IN RE: JW RESOURCES, INC., et al.  , Debtors.
Case No. 15-60831.
United States Bankruptcy Court, E.D. Kentucky, Lexington Division.
August 21, 2015.
MEMORANDUM OPINION AND ORDER
GREGORY R. SCHAAF, Bankruptcy Judge.
This matter is before the Court on the Motion of Debtors for Order: (A) Approving Bid Procedures for the Sale of All or Substantially All of the Debtors’ Assets (Excluding Mobile Equipment) and to Assume and Assign Certain of the Debtors’ Executory Contracts and Unexpired Leases; (B) Scheduling an Auction and Hearing to Consider the Sale and Approve the Form and Manner of Notice Related thereto; and (C) Granting Related Relief [Doc. 94] (“Bid Procedures Motion”) and the Debtors’ Supplement to the Bid Procedures Motion [Doc. 203], as well as the Official Committee of Unsecured Creditors’ Objection [Doc. 206] to same.
The Court held a hearing on the Bid Procedures Motion on August 20, 2015. After reviewing the record, considering arguments of counsel and testimony, and being otherwise sufficiently advised, the Court finds that the proposed break-up fees totaling $375,000.00 are supported by the Debtors’ sound business judgment based on the circumstances herein. The Committee’s Objection is overruled.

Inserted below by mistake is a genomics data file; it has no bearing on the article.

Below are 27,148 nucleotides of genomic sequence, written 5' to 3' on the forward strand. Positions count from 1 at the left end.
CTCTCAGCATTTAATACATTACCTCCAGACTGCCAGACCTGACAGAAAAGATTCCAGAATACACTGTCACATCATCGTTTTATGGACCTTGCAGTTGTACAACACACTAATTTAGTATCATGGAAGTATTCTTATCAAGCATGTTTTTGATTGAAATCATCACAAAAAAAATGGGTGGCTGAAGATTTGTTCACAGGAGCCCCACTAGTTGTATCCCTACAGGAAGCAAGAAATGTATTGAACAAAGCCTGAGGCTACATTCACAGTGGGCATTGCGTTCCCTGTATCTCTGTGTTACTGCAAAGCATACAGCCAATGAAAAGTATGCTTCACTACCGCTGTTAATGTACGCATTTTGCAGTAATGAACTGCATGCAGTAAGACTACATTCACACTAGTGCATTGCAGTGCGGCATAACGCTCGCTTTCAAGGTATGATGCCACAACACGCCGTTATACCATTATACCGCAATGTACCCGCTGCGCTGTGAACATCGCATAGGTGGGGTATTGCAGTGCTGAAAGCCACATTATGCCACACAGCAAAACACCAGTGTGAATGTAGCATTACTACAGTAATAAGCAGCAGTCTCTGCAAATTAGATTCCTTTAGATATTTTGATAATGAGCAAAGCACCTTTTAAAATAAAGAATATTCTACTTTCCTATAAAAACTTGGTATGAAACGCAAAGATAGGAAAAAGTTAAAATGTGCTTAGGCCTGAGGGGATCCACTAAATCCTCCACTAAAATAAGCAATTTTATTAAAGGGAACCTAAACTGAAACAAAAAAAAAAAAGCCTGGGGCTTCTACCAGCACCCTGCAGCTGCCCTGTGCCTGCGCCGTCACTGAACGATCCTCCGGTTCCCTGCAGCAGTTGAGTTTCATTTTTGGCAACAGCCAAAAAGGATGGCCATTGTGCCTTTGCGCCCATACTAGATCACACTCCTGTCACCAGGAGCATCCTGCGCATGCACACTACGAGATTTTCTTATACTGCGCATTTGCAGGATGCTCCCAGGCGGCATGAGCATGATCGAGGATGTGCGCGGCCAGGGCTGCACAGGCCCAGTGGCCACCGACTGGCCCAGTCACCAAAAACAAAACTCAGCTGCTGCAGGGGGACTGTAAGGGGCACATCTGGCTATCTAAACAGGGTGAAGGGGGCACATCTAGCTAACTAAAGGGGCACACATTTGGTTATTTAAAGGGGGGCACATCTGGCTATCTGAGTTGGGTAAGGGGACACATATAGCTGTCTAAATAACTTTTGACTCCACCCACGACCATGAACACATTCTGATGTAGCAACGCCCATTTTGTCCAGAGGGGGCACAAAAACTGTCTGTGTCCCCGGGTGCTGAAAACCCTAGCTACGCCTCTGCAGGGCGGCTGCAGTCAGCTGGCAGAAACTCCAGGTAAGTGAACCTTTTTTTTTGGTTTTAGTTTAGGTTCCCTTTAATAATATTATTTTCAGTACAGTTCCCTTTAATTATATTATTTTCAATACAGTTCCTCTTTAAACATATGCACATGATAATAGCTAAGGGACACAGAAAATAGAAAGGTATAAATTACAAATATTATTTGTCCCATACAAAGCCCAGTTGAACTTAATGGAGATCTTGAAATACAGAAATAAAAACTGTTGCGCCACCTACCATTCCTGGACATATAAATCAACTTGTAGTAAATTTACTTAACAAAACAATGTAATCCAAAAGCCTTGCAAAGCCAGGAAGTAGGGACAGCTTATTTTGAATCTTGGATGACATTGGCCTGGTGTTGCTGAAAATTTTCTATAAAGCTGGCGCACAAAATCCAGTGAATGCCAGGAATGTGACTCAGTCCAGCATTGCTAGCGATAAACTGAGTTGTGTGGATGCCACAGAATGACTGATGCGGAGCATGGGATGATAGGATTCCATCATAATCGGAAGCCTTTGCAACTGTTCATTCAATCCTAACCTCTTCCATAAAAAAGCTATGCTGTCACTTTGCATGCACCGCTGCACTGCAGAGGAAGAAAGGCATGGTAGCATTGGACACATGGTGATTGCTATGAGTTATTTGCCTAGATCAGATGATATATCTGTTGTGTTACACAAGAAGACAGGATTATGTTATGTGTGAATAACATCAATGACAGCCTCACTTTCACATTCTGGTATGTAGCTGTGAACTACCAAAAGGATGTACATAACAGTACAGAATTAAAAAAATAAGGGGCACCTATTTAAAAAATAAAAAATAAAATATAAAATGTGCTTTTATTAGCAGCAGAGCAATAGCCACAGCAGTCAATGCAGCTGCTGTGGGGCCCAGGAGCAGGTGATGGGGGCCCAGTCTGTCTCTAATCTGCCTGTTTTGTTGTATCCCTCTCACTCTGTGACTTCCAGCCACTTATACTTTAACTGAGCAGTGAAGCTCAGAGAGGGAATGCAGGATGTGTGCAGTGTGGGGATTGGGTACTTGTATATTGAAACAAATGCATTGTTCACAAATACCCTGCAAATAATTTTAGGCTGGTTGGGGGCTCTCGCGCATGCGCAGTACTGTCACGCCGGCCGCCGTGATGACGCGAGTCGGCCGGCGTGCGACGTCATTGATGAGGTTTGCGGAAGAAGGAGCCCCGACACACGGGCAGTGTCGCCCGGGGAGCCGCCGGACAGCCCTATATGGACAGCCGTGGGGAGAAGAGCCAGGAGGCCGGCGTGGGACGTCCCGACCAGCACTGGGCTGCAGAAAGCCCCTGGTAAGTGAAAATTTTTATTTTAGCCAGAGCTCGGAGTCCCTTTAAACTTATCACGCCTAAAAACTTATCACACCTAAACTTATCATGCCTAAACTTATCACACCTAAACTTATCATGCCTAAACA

I. RELEVANT FACTS.
The Debtors entered into two Asset Purchase Agreements with a proposed stalking horse bidder, contingent on bankruptcy court approval. See Asset Purchase Agreements [Doc. 210]. The Asset Purchase Agreements included provisions for break-up fees of $375,000.00 ($300,000.00 for the sale of substantially all the assets and $75,000.00 for the sale of mobile equipment). Id. The Debtors seek to proceed with an auction of their assets to obtain higher bids or confirm the Asset Purchase Agreements provide the highest return for their assets.
The Committee raised several issues [Doc. 206], but ultimately pursued only one objection at the hearing. The Committee argues the break-up fees in the Asset Purchase Agreements are too high.
A. There Are Many Standards Used to Evaluate Break-Up Fees.
Courts use several approaches in evaluating break-up fees. Some courts evaluate break-up fees based on the Debtors’ business judgment. See, e.g., Official Committee of Subordinated Bondholders v. Integrated Resources, Inc. (In re Integrated Resources Inc.), 147 B.R. 650, 657 (S.D. N.Y. 1992) . Integrated used a three part test to analyze the Debtors’ business judgment: (1) whether the relationship of the parties who negotiated the break-up fee is tainted by self-dealing or manipulation; (2) whether the fee hampers, rather than encourages, bidding; and (3) whether the amount of the fee is unreasonable relative to the proposed purchase price. Id.